Hope is one of the most powerful sources of change available. Particularly collective hope. Anything is possible when there is a deep commitment to holding on to hope, to never letting it go, no matter what we face. Hope to go on. Hope to continue believing.
I have witnessed hope in action. It is an awe inspiring experience, and a reminder to always have hope. To never lose it. Of the impossible and unbelievable things it can achieve. I have seen a community’s hope, will a young man to live. And he did. Some expressed their hope through prayers, and others simply held a desire so strong in their hearts, it could not be ignored. The sheer force of it too strong.
Yes, life can be cruel at times, and regardless of holding on to hope, we can lose the ones we love in life to illness, tragedy and time. And then the hope becomes about learning to continue, to find the joy in life, even without them physically present.
I was reminded last night about the importance of hope, and I am gripping hold of it tightly, with two hands. Without hope, there is simply despair. And nothing good can come of that.
And my inspiration came from a most unlikely place. My meditation course homework. As part of my meditation course, we have weekly homework tasks. Food for thought. Podcasts to listen to, articles to read and TedTalks to watch. Last week’s task was to watch the TedTalk by Eleanor Longden, about her journey to learn to live with the voices inside her head. A story of heartbreak. A story also filled with undying hope. Hers is a story of the ‘unshakeable belief in the power of the individual.’ The power to heal. I am grateful to have watched this, as it was an immediate reminder of the power of hope to heal.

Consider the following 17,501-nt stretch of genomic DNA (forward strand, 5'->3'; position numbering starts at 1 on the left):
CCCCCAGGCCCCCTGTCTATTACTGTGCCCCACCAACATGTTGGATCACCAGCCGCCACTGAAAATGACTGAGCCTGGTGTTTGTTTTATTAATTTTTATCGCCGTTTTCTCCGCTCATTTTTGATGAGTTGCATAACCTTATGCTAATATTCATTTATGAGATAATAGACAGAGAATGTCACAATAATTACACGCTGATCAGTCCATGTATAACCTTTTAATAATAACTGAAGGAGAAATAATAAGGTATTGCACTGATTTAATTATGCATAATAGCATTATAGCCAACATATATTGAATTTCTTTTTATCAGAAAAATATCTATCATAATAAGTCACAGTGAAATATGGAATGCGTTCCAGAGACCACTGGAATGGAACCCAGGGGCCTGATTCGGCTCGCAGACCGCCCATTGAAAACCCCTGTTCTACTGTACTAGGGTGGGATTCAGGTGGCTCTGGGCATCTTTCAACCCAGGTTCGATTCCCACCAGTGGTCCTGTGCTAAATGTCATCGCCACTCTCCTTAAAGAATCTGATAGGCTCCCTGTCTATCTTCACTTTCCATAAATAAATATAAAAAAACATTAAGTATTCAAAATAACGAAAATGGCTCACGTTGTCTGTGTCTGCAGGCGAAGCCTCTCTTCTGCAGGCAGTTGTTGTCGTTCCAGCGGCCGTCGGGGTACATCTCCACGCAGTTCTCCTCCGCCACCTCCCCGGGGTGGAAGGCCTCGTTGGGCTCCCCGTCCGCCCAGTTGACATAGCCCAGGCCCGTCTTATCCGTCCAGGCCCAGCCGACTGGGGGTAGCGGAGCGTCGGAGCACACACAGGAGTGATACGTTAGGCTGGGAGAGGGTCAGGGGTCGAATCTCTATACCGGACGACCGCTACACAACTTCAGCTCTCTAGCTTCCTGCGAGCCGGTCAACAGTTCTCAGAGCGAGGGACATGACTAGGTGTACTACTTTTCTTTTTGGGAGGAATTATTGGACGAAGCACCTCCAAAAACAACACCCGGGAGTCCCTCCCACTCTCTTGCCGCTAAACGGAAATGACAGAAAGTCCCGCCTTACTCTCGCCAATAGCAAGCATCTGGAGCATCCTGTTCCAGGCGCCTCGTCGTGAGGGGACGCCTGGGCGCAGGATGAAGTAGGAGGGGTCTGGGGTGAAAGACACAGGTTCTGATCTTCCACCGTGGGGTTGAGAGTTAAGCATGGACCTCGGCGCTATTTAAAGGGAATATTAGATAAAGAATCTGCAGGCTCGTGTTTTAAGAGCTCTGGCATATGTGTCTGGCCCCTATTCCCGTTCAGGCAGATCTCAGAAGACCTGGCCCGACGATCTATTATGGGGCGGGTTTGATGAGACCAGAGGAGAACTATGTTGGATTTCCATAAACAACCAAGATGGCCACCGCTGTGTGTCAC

After sharing with a friend, and then a doctor about the voice in her head, Eleanor’s life spiralled into one of being boxed and labelled into a category of condition. She faced the discrimination of someone perceived to be unwell, where even her normal actions were seen through the lens of her diagnosis, with ridiculous and harming results. And yet through all this, she and her family never gave up hope. Inspired by a specialist who reminded them, that even if the snow comes late, summer always appears. Summer always comes. And they held on to those words. They held on to the hope of summer, and melted their snow.
Eleanor began to see her voices no longer as a symptom of a condition, but as a ‘meaningful response to her past pain and trauma’. A meaningful response. And in doing so, she no longer felt the fear or hostility towards them, which had previously led to her having a kind of ‘civil war’ with her mind.
Her story is a reminder to have a conviction of hope. To tap into the innate desire within us, as she so beautifully expressed through the telling of her story and sharing the wise words of Peter Levine.
‘The human animal is a unique being, endowed with an instinctual capacity to heal, as well as the intellectual spirit to harness this innate capacity.’ Peter Levine (1997)
Hold onto this, while you wait for summer. I know I am.